Flash Fiction: A Rabbit, Sea Monsters, and Christmas

Last week was a good writing week all around. My preparation for NaNoWriMo is coming along nicely and I managed to write for Flash! Friday’s Warmup Wednesday (100 words) and the Friday competition (max 125 words), for Three Line Thursday (max 30 words), and for Cracked Flash Fiction (max 300 words).

Here’s the stories of the week – just enough to read in a tea break!

The White Rabbit

The white rabbit had slipped from the house again. This time it was at the bottom of the garden, staring at the trees beyond the river and twitching its fabric ears. Today the shallow water flowed slowly while willows still wept on the banks, trailing their brown fingers in the water. I stood beside the abandoned toy rabbit and looked down at it. Of course it would not look up at me now. Would not speak in that silent voice that used to whisper in my ear in the days before she walked into the woods and did not return.

Entry for Three Line Thursday

Iridescent nimbus

Eternity’s god gazing

Darkness dying                 gloaming             eternal Light

After the Sea Monsters

White sand littered with the night’s detritus of shells and seaweed was crushed by the captain’s wooden leg as he walked. Anchored within sight was Drakeklou; the last ship that he would be the captain of. Beside him his elderly dragon hobbled over the sand and smelled the air, her warm breath a swirling mist. She, too, yearned for open air, endless waters, and the thrill of fighting the sea monsters that would otherwise drag the tall ships to the crushing depths.

“One last trip, hey old girl,” he said softly, leaning against her to rest his injured leg. “One last adventure before all three of us retire.”

She lowered her head, her imagination letting her soar over the waters just like every other morning.

Western Cape Garden Route 2012

Just Another Christmas

“I can do it, but I’ll need a jackhammer and all the peppermint you got,” he giggled.

“Don’t be an ass. Mint sauce goes with lamb, anyway.” Maria poked the half frozen turkey again. The clock in the hall struck twelve just to rub it in that the turkey would not be ready on time. She threw caution to the wind. “It’s your mother’s recipe, after all. I said let’s do a braai, the southern hemisphere’s no place for the whole traditional turkey spread. But nooooo, we had to do your mother’s recipe.”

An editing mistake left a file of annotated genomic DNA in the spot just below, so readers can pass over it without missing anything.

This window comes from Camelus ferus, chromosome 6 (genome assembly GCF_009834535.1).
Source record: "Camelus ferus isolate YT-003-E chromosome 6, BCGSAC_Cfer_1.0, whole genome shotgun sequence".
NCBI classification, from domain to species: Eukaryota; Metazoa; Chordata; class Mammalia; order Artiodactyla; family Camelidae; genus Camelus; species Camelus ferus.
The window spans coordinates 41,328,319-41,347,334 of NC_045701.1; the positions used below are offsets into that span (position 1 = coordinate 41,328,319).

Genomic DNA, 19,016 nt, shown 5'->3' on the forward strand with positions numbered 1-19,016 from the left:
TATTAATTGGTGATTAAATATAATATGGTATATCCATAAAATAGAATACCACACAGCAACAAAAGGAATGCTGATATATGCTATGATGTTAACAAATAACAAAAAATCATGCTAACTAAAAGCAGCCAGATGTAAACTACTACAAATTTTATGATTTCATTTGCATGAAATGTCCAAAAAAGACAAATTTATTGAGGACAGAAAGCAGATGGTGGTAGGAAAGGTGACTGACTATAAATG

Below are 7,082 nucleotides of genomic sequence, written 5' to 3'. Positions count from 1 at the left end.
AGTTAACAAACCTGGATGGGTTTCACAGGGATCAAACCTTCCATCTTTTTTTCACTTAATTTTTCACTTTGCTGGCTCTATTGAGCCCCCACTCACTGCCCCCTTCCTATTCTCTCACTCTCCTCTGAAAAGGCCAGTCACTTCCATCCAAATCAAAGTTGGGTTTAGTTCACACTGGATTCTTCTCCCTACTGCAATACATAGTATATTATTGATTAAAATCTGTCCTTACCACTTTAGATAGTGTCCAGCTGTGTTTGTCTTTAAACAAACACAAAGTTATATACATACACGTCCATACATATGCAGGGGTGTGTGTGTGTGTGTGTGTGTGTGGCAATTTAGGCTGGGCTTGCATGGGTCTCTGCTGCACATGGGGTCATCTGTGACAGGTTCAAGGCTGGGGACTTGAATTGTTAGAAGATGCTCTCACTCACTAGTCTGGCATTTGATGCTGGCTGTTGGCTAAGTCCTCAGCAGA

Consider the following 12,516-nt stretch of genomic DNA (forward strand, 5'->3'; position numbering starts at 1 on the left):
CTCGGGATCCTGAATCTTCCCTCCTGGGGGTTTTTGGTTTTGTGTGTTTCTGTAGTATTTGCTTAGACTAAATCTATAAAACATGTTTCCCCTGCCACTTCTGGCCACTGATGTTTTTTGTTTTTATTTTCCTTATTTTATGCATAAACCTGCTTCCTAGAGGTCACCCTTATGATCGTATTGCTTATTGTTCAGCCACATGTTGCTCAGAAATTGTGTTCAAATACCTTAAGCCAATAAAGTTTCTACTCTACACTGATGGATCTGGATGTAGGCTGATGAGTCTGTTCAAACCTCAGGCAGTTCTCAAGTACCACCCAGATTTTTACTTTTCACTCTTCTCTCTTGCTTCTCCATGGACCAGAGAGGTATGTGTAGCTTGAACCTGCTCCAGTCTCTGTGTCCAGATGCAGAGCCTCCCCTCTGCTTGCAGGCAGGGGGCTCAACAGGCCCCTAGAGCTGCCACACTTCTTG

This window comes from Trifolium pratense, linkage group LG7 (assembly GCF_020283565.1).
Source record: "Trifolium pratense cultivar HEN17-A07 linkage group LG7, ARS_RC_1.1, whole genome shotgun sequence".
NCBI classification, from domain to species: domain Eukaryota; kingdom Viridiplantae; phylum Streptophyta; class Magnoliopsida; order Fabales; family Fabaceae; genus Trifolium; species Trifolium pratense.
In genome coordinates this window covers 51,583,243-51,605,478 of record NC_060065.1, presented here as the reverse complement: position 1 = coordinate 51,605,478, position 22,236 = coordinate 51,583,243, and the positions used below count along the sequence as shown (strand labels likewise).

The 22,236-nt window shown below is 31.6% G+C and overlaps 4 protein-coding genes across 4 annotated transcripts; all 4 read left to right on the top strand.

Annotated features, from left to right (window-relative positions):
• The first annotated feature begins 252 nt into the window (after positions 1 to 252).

“And how’s the food coming along?”

“The turkey’s still half frozen, mom.”

Maria felt like she could shove him into the oven. But it was a day of peace, after all. Her mother in-law poked at the bird.

“I don’t know why we all didn’t just have a nice braai,” the mom said. “You know women these days aren’t really taught the ins and outs of housekeeping, son.”

Maria stared at the turkey and took a deep breath. If she had heat vision the turkey would have been done in seconds. She opened the oven and shoved the couple kilograms of meat back inside as tears burned the backs of her eyes. Then she grinned.

“Won’t you put on the kettle for us, honey,” she asked before poking her head around the corner into the living room.

“Grandma, why don’t you tell us a story and I’ll make us some nice tea?” she asked her husband’s grandmother.

“Oooh, I’ll tell you about that one time when my daughter over there had just gotten married and decided that she would cook us all Christmas lunch! What a disaster that was, let me tell you!”

Maria’s smile was innocence itself when she caught her husband’s eye.

photo-1432821596592-e2c18b78144fcropped 2

By Carin Marais

Bibliophile, writer of speculative fiction, non-fiction, and maybe-fiction, language practitioner, doer of stuff.

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